Dawson Her Many Horses

Senior Vice President, Wells Fargo

I’m using a lot of influence, building relationships, and leveraging teamwork to solve problems. That’s the big thing I took from Tuck: building relationships to achieve objectives.

Growing up on the Rosebud Indian Reservation in the Great Plains of South Dakota, Dawson Her Many Horses T’10 was fortunate to be part of a Native American tribe that has held on to its ancient beliefs, traditions, and language. Dawson’s parents were the first members of their families to attend college, and they impressed upon him the need to protect, preserve and improve the lives of their fellow tribal members.

Since federally recognized tribes are independent governments with a legal status akin to state and local governments, Dawson reasoned that an effective way to advocate for Native Americans was to become a lawyer. While pursuing a degree in political science at Columbia University, with plans to attend law school, he began working for the office of the general counsel at Merrill Lynch. Around that time, in 2003, there was a boom in Native American gaming—many tribes were building casinos and hotels as vehicles for economic development. So when he graduated in 2004, Merrill Lynch offered Dawson a position as the director of Native American business development for the investment banking, wealth management, and asset management groups. In that role, he worked with tribal governments and tribally-owned enterprises (casinos and hotels) on their financing needs. He later moved into Merrill Lynch investment banking, where he was an analyst focused on the gaming industry.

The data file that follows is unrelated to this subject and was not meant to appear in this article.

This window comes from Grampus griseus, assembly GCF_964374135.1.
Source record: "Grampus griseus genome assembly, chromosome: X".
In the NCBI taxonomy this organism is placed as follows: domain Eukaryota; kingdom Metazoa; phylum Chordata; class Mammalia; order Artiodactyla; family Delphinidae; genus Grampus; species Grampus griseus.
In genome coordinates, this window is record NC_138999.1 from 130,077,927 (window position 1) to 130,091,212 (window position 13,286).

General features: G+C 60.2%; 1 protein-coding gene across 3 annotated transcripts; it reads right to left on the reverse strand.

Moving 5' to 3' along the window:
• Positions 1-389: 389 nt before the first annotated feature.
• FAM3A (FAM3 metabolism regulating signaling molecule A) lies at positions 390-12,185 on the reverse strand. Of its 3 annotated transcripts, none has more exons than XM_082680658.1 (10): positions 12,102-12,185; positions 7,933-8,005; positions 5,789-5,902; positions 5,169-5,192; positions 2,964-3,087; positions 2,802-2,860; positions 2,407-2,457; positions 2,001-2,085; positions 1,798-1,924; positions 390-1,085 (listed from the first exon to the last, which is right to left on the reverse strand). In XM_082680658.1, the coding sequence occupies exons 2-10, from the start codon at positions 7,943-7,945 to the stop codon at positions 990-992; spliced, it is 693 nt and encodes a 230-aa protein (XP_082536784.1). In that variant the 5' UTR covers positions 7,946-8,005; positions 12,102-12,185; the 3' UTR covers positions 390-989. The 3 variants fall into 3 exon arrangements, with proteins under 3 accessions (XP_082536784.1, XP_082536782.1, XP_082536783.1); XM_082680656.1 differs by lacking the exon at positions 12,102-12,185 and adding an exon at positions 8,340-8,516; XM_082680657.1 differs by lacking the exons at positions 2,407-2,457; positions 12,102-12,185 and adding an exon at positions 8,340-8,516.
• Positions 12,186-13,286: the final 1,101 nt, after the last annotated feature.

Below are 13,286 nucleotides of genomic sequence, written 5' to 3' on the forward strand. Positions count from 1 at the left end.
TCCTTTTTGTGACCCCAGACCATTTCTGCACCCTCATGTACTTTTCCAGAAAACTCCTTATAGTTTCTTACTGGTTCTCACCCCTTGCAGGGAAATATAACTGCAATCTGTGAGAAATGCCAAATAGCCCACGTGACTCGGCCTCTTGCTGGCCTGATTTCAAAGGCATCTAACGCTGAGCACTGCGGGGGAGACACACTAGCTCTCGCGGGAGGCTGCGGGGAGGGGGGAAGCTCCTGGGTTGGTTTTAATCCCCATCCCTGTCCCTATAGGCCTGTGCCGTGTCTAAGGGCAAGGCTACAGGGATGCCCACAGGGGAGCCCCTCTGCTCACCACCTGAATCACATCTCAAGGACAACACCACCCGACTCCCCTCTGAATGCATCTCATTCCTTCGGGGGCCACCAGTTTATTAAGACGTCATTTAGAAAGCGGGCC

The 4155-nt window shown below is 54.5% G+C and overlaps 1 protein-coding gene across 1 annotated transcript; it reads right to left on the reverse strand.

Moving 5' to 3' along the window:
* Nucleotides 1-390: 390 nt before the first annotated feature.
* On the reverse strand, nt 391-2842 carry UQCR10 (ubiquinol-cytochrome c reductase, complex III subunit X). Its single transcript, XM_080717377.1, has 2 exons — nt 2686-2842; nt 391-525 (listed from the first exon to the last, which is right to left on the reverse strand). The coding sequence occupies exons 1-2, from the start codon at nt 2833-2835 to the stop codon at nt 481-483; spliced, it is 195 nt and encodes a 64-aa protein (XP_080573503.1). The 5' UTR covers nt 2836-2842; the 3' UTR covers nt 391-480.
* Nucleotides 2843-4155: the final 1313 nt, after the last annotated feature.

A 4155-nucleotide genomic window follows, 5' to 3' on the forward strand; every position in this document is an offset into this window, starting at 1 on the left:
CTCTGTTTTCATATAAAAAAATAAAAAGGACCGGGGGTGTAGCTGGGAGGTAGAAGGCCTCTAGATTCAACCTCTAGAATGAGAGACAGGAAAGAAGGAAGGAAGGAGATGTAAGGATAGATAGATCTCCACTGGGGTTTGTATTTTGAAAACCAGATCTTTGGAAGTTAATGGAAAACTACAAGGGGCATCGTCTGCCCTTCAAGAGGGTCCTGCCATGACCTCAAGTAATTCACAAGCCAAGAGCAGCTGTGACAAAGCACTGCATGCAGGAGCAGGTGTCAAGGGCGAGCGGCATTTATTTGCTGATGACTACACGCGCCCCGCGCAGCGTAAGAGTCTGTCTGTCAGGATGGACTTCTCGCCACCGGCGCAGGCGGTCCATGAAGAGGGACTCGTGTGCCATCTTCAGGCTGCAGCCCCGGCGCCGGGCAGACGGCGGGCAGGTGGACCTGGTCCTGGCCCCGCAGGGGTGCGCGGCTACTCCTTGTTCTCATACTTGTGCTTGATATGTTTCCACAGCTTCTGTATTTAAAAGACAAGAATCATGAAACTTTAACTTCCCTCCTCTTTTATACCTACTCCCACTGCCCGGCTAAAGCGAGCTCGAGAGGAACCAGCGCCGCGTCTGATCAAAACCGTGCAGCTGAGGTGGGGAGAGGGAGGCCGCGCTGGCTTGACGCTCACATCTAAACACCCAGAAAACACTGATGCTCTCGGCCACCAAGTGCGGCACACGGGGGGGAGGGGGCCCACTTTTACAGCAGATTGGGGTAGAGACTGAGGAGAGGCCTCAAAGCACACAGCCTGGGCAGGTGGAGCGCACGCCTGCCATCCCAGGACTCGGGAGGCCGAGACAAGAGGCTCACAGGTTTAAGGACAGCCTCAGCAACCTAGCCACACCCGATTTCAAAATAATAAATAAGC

It wasn’t law school, but he had stayed true to his cultural values. “I realized there was a need for people in finance who understood tribal communities and the histories and cultures of tribal nations across the U.S.,” Dawson said. “There was only one other person with my background in Native American banking, so I thought, Wow, there’s a need here. I can make a difference.”

Since 2018, Dawson has been a senior vice president and Native American business leader at Wells Fargo & Company, where he leads the bank’s services to tribes and tribally owned enterprises. 

What role do tribally-owned casinos and hotels play in the wellbeing of Native American communities?

Tribal casinos are wholly-owned by tribal governments. After paying expenses, some tribes elect to take a distribution from these businesses, which fund the operations of the government, such as health care, elder services, housing, language preservation efforts, courts, everything that a typical government needs to do.

In addition to financing these tribal enterprises, how else does Wells Fargo work with the tribes?

As a bank, we’ve worked with tribes in the lower 48 and Alaska for more than 50 years. We have over 200 relationships across 27 states, and provide our clients financing, risk management, investments, retirement, depository and traditional banking products. We also spend a lot of time focused on helping tribes manage the resources and the wealth these casinos are generating. Bringing in our wealth management people to help them come up with strategies to invest money and create portfolios that help these tribal governments in perpetuity. Our tribal clients are also interested in economic diversification, and we’re helping them think about future business opportunities.